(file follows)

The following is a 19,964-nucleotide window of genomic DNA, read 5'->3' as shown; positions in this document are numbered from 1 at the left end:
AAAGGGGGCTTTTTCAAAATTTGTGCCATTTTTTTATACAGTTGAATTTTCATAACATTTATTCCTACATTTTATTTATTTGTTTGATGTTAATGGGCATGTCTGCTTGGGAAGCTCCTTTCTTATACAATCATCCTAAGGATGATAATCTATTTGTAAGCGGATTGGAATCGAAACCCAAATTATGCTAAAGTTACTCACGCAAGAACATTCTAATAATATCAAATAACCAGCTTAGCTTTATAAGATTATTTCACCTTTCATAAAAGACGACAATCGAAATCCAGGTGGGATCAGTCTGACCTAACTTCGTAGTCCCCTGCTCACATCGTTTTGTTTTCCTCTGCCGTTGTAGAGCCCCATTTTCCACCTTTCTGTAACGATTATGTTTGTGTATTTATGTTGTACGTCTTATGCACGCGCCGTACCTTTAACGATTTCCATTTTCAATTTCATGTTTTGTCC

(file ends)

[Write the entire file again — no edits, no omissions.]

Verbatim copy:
The following is a 19,964-nucleotide window of genomic DNA, read 5'->3' as shown; positions in this document are numbered from 1 at the left end:
AAAGGGGGCTTTTTCAAAATTTGTGCCATTTTTTTATACAGTTGAATTTTCATAACATTTATTCCTACATTTTATTTATTTGTTTGATGTTAATGGGCATGTCTGCTTGGGAAGCTCCTTTCTTATACAATCATCCTAAGGATGATAATCTATTTGTAAGCGGATTGGAATCGAAACCCAAATTATGCTAAAGTTACTCACGCAAGAACATTCTAATAATATCAAATAACCAGCTTAGCTTTATAAGATTATTTCACCTTTCATAAAAGACGACAATCGAAATCCAGGTGGGATCAGTCTGACCTAACTTCGTAGTCCCCTGCTCACATCGTTTTGTTTTCCTCTGCCGTTGTAGAGCCCCATTTTCCACCTTTCTGTAACGATTATGTTTGTGTATTTATGTTGTACGTCTTATGCACGCGCCGTACCTTTAACGATTTCCATTTTCAATTTCATGTTTTGTCC